As stated before, the complainant comments that Creditinfo may have used information about unsuccessful foreclosure of his property for the purpose of making a credit scoring, despite the fact that he has agreed with the relevant creditors, ie. Arion Bank, on the debt. The complainant states that he has repeatedly pointed out to Creditinfo that there was a dispute between him and the bank which was later resolved by agreement.

In light of the above, it should be borne in mind that Creditinfo may, among other things, record information from official documents, such as information on the implementation of expropriation according to case files on expropriation requests held by district commissioners in accordance with Article 4. of Regulation no. 17/1992, Coll. Article 2.2.2. in the opescoring license of Creditinfo (case no. 2016/1626) which was valid when the events of the case originally took place. A similar provision can be found in Article 2.2.2. in the current license of Creditinfo (case no. 2017/1541).

Regarding the complainant's reference to the fact that there was a dispute over Arion Bank's claim, it should be noted that in Article 2.1. in the current opescoring license Creditinfo no. 2017/1541, Coll. the same article in the previous license mentioned above, states that the processing of information on disputed debts is not permitted. It also states that a debt is considered controversial if the debtor has demonstrably objected to the debt to the creditors, informed him of the reasons for the objections and the debt has not been confirmed by an enforceable judgment or an enforceable decision of the district commissioner that has been announced in a public advertisement. Says that if the district commissioner, after making such a decision, agrees with the debtor's objection so that enforcement is not successful, the debt is again considered controversial. The only thing stated in the case is that a decision has been made on unsuccessful foreclosure by the district commissioner and it is therefore clear that the debt in question cannot be considered controversial in the above sense.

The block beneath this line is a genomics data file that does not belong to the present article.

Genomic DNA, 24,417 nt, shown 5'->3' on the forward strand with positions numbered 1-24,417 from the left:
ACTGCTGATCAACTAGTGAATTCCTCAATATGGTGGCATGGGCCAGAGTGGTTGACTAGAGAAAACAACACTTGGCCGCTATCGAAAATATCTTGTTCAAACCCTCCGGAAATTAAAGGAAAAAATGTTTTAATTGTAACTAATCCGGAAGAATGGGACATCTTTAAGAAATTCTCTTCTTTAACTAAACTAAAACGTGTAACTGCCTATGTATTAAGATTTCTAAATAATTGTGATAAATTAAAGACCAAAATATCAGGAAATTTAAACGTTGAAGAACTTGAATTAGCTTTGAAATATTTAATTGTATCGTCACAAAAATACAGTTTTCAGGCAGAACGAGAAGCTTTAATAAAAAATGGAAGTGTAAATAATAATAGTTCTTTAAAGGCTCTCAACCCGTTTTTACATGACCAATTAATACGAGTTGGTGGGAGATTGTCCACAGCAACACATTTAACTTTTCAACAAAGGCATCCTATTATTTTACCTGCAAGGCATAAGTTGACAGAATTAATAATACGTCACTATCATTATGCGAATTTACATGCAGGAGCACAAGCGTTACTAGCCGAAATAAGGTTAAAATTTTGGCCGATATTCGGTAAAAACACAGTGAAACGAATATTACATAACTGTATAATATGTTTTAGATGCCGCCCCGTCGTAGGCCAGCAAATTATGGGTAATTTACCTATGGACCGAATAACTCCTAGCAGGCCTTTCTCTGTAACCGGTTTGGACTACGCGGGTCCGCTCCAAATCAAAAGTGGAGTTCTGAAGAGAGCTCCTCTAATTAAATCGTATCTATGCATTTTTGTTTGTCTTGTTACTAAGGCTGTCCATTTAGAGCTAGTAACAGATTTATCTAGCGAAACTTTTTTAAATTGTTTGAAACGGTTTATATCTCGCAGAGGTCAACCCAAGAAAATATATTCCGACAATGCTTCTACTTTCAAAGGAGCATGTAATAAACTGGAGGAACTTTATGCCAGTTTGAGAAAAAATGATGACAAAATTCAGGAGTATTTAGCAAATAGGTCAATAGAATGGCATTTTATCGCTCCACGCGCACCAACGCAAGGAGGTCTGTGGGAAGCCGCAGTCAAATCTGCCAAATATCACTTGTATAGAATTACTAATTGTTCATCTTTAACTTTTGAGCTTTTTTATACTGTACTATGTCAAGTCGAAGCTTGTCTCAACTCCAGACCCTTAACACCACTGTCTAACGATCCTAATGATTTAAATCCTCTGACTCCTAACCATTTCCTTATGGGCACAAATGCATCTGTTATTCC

As mentioned above, the complainant refers to the fact that an agreement has been reached on the debt. The case file also shows that the complainant had requested information from Creditinfo as to what effect it would have on his credit scoring when the debt in question was paid. In this connection, the first paragraph may be pointed out. in Article 2.7. in Creditinfo's current opescoring license, cf. the same article in the opescoring license that was in force before that. It states, among other things, that information on individual debts should be deleted if it is known that they have been returned, as well as information that has become four years old. However, it is also stated that information may be stored for an additional three years if it is subject to strict access restrictions and care is taken to ensure that no one other than the Creditinfo employees who need it for their work is accessed. After that time, they shall be destroyed. It says, among other things, in the second paragraph. in Article 2.7. in Creditinfo's current opescoring license, cf. the same paragraph the same articles in the aforementioned previous opescoring license, that information may be used for the purpose of making a credit scoring at the request of the data subject up to a maximum of four years after the registration of the information and provided that no information about the claims itself is provided but only statistical results.